How did you become a tontine fund manager?
Wai Chung: My mother was a tontine fund manager and was a very easy-going person. As a result, she had been cheated a couple of times when members disappeared after successful bidding. As the fund manager, she had to then pay the missing shares on their behalf.
Because of this, I decided to take over from her, as I was not as trusting as she was and would be more careful about whom to admit as members. My mother was widowed in her late 20s and ran tontines to supplement her income, but she only did it for a few years.
As for me, I was a single mother with two children and was working as a compositor, doing type setting and so I too had to make extra money in order to make ends meet.
It was time consuming having to go round to collect subscriptions from members before I could hand the money over to the successful bidder each month. It helped that most of my members were neighbours or colleagues. I could then collect from them quite easily. Also, some of the same people belonged to more than one of my funds so I could collect for several funds.
How were you involved in your mother’s “work”?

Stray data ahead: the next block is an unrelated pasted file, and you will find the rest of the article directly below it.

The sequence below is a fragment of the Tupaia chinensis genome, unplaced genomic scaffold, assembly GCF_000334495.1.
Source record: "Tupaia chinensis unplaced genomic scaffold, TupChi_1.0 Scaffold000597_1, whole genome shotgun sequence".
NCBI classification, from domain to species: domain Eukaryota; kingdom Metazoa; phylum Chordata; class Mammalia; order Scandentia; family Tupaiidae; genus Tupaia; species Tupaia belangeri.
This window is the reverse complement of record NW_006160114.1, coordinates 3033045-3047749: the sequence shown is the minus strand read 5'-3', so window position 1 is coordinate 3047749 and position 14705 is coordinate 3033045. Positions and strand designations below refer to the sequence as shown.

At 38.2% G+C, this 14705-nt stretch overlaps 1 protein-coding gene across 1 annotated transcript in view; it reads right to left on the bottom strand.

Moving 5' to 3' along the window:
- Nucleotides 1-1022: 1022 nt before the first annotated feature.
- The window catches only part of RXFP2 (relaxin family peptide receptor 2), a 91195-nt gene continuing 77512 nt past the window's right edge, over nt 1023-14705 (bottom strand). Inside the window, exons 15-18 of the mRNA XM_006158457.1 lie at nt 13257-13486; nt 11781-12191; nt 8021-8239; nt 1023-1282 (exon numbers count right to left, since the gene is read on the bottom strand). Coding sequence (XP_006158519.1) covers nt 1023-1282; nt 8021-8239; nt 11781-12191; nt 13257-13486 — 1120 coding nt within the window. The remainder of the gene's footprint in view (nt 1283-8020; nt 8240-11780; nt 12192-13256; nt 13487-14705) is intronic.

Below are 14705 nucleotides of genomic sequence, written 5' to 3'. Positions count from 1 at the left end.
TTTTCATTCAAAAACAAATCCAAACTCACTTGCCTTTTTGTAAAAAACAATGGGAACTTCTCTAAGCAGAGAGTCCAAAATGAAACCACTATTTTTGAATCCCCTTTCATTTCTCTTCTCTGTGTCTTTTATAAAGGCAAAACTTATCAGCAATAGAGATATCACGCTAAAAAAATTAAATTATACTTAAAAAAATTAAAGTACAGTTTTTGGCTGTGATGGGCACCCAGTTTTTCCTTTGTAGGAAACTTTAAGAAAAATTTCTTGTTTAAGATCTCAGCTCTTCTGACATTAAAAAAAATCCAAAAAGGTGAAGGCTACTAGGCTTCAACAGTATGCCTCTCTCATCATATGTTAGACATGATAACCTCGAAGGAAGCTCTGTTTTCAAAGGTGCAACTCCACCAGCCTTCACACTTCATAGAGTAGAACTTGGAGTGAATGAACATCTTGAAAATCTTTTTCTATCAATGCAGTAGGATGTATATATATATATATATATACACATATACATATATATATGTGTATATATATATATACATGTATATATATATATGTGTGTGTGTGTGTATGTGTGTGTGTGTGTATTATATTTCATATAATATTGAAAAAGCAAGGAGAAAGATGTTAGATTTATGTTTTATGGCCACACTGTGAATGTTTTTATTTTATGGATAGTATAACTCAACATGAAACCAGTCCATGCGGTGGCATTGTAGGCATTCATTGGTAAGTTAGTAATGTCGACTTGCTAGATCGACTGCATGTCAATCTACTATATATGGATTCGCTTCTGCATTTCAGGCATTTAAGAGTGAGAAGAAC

Carena: In my primary school days, I had to collect some of the subscriptions on her behalf, as she was only free to do so after work. But she would usually ask me to go to places in the Chinatown area where we lived. The furthest she had ever sent me to was Kampong Bahru. It was then considered quite a distance from Chinatown and to make sure nobody knew I was carrying so much money, she taught me to hide the money in a tiffin carrier.
Once, it was raining and she gave me bus fare for the trip. But I wanted to save the money so I walked. Because my mother was managing three funds concurrently, the legwork was tedious. Sometimes, we had to go two to three times as there was no telephone at that time and we would not know if the members were at home. Sometimes, even when we got them at home, they would say they hadn’t gotten their salary yet.
Wai Chung: I had to keep good records of the members, successful bidders, the bid amounts, when each fund started and ended, etc.
Any interesting stories related to your tontine members?
Carena: Sometimes, the well-to-do members who attended the opening of bids would ask me to do massages by pounding their aching legs or backs with my fists. I got to earn some extra money from that.
Wai Chung: A businessman in a S$20 fund who was already a successful bidder passed away when there were four more monthly subscriptions to be made. His schoolteacher daughter agreed to pay but at the instigation of her neighbours, went back on her words. There was no written agreement so in the end I had to cough up the S$80.
I paid it secretly to maintain the trust in the group and to show that the fund would continue to operate with no hiccups.
Why did you stop and did you consider letting your daughter continue?
Wai Chung: The children were grown up so my financial burden became lighter.
No, I didn’t want my daughter to have to go through all that to make money. That’s why I made sure she had an education.